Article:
Defence cooperation with the United States began in the eighties initiated by Prime Minsiter Rajiv Gandhi. At that time, General Electric engines were supplied for India’s Light Combat Aircraft (LCA). The real impetus to the relationship however was given during the tenure of President Bush and Prime Minsiter Vajpayee. They jointly announced Next Steps in Strategic Partnership (NSSP) which envisaged cooperation in civil nuclear, civilian space, high technology trade and missile defence. After the NSSP, the most important agreement was the India – US New Framework in defence cooperation signed during the visit of the then Defence Minister Pranab Mukherjee in June 2005. In the process of deepening the engagement, the US is learning to deal with a partner that is particular about its strategic autonomy in spite of shared values and convergent interests. At the domestic level, perceptions of unreliability of the US need to be balanced by increasing public awareness about the extent of American support to India’s national security interests. In addition, Ambassador Sen felt that there is a need for better understanding of the broader benefits that would result out of technology cooperation with the United States.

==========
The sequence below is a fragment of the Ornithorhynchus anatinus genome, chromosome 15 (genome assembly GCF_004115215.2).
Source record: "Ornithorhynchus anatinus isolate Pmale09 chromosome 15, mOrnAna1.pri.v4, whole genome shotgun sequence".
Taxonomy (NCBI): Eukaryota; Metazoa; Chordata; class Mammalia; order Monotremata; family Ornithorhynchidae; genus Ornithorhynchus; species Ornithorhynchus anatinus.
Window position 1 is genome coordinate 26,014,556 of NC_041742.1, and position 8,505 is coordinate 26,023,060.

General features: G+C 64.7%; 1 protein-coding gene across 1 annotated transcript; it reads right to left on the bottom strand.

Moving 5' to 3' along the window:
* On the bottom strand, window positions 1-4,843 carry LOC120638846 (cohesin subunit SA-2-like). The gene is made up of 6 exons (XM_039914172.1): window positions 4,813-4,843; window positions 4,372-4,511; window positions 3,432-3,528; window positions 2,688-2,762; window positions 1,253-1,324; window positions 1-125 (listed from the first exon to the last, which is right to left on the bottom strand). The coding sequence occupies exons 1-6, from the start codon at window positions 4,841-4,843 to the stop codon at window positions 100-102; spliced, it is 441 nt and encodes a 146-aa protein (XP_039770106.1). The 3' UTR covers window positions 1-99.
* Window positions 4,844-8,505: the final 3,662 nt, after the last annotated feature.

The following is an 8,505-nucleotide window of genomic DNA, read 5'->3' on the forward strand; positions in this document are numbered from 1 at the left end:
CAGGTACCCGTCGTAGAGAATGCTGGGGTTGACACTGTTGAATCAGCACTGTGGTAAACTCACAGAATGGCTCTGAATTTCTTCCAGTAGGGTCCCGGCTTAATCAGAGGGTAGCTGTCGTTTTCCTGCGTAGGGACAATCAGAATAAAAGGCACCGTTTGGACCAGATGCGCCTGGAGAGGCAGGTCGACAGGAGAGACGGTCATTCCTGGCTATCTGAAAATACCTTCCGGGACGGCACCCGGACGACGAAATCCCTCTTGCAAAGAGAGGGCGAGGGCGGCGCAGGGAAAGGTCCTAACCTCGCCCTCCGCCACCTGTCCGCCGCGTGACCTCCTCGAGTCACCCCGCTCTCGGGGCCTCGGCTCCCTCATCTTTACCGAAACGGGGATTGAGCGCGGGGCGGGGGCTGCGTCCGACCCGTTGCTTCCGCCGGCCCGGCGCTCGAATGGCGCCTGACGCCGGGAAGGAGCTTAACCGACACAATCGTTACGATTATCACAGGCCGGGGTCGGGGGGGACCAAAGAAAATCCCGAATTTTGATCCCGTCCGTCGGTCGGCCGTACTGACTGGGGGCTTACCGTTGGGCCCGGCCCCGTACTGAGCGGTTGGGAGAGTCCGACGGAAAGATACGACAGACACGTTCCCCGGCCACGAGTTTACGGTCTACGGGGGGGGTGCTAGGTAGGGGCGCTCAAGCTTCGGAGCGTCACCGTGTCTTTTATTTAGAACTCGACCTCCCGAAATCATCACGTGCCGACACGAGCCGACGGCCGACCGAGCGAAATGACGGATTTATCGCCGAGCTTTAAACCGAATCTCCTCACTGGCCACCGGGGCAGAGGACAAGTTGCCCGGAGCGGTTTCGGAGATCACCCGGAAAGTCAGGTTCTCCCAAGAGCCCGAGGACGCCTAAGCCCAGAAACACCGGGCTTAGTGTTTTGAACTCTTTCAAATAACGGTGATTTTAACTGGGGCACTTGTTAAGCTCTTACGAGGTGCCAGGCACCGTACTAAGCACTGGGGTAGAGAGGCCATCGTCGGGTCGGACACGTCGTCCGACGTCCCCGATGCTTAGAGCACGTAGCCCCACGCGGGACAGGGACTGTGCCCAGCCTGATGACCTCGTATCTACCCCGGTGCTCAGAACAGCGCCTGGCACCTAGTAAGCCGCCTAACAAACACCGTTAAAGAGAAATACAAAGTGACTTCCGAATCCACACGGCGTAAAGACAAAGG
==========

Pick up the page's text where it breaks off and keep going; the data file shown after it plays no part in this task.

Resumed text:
Service to service cooperation has become a strong component of Indo-US defence partnership. So far, there have been fifty joint exercises between the armed forces of both the countries. However, at the command level, the same level of cooperation that exists with PACOM (Pacific) does not exist with CENTCOM which covers Af-Pak and the Middle East. Despite approval for having India’s liaison officers at both the commands, there has been no follow-up yet. In addition, perceptual differences remain in case of Logistics Support Agreement (LSA) and Communications Interoperability and Security Memorandum of Agreement (CISMOA). India’s approach to pending issues including Proliferation Security Initiative (PSI) reflects not only India’s own perceptions but relates to self-perception as well. There is a need for less ideological posturing and a more open debate on participation in global regimes for self interests. Aspiring a global role does not match with the tendency to remain fence-sitters.